The oversight body of the Basel Committee on Banking
Supervision - The Group of Governors and Heads of Supervision
(GHOS) - pleasantly surprised banks on the onset of the New Year
by delaying the implementation of new liquidity rules with full
effect by four years. These rules, imposed by the Basel Committee
in 2010, required banks to hold adequate cash or liquid assets in
hand to withstand another financial crisis.
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With certain amendments, the Liquidity Coverage Ratio (LCR) will
be introduced on January 1, 2015, as planned earlier. However,
the GHOS announced that it would be subject to phase-in
arrangements, aligning with the Basel III capital adequacy
requirements. Notably, the minimum requirement of LCR will begin
at 60%, with an annual increase of 10% to reach 100% on 1 January
The committee has also amended the range of assets, which banks
can use as a buffer. These include shares and retail
mortgage-backed securities (RMBS) along with lower rated company
bonds acting as the cushion.
The step has been taken to build up cash position and help
stimulate economic growth with the use of banks' reserves.
Moreover, such moves will restrict shrinking loans by banks,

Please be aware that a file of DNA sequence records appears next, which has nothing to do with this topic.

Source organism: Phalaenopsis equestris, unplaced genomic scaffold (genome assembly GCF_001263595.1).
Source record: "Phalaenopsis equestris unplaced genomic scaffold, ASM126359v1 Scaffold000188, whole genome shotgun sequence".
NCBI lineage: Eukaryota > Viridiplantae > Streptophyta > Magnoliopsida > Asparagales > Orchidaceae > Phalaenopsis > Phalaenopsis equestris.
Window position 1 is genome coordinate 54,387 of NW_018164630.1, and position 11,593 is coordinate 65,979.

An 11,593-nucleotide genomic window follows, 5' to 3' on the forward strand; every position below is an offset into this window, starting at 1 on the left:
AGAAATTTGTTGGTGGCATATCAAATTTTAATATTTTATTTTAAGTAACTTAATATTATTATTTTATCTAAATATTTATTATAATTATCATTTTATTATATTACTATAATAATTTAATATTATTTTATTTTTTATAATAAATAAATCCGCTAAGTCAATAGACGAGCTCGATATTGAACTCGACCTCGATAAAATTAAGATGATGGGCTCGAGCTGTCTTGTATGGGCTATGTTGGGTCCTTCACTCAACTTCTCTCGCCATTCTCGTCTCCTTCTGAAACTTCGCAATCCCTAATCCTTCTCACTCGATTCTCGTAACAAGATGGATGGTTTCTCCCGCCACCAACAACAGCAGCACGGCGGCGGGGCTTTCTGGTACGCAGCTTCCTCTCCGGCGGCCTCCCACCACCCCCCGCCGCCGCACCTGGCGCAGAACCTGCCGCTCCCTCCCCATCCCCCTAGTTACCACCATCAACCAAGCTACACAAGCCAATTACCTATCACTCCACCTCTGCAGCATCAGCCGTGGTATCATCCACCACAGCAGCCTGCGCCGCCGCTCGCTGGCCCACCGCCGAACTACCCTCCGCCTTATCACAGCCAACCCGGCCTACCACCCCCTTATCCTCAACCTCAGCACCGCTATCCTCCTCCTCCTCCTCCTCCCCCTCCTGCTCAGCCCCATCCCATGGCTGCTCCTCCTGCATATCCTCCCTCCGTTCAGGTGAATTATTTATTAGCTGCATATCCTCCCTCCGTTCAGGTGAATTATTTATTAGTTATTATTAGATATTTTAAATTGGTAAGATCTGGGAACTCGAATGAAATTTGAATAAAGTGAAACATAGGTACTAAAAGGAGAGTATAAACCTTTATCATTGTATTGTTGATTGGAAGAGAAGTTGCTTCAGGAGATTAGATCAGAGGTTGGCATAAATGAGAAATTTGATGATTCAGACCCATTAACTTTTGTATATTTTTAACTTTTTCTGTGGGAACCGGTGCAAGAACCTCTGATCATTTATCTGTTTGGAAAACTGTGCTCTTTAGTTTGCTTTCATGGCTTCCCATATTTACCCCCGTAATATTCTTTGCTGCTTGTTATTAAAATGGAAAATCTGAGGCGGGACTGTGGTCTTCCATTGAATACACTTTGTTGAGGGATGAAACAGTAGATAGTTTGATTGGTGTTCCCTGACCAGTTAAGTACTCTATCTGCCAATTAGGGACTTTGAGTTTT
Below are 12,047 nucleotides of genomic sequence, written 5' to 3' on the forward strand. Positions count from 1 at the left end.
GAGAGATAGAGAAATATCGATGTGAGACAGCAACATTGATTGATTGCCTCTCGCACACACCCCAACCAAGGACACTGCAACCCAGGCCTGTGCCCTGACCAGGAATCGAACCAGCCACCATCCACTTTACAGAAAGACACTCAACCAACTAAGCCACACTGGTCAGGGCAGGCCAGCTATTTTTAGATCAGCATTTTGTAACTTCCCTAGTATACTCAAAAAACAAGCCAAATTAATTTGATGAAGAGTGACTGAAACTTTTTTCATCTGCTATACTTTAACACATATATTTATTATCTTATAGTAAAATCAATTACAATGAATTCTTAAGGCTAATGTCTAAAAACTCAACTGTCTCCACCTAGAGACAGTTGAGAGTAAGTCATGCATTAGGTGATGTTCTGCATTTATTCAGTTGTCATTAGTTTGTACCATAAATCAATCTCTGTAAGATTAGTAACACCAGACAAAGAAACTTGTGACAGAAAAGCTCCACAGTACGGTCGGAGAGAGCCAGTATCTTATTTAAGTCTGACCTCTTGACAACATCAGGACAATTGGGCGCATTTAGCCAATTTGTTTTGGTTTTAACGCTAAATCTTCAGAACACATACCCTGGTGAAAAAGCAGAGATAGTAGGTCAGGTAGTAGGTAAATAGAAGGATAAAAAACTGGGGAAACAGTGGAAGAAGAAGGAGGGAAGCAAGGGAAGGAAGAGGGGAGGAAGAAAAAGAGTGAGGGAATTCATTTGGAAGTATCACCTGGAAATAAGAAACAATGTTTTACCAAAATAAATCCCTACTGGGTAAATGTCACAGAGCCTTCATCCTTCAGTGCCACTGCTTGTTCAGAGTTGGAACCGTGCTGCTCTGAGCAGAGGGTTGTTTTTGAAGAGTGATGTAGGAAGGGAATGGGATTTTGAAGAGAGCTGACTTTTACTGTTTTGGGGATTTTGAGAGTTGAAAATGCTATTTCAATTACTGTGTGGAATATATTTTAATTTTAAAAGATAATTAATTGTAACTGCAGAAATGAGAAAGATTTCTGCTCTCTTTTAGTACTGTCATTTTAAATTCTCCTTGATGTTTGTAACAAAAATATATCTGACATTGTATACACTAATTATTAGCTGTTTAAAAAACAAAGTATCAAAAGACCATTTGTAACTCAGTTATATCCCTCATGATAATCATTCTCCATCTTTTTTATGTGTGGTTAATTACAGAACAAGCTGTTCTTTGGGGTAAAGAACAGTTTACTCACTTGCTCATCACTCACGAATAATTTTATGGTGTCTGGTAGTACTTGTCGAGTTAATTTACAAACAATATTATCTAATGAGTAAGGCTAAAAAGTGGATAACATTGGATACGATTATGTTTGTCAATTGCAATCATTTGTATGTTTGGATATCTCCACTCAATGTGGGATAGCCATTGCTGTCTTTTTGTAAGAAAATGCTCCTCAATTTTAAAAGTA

which took in effect to abide by the rule.
Complying with stringent regulations is not a major concern for
most of the global banks including
Wells Fargo & Company
HSBC Holdings plc
JPMorgan Chase & Co.
), but it would be difficult for the banks to optimize business
investments. Thus, banks will need to reassess and restructure
their operating models to be successful, which are expected to
take considerable time.
The introduction and acceptance of Basel III standards
illustrates the fact that the industry has been adopting tougher
regulatory measures to prevent the recurrence of a global
financial crisis and restore public confidence.
According to GHOS, LCR stands out as a main factor in the Basel
III framework. Determination of a truly global minimum
standard for bank liquidity has been achieved for the first time
in regulatory history. Such moves by the committee assure that
the new liquidity standard will not thwart the ability of the
global banking system to rejuvenate recovery.
Overall, a key determinant for a quick recovery will be the
quality of risk analysis and risk-awareness in decision-making
and incentive policies. Thus, we believe that accumulating larger
capital buffers over the cycle and reducing pointless complexity
in the business is crucial to the performance by the banks going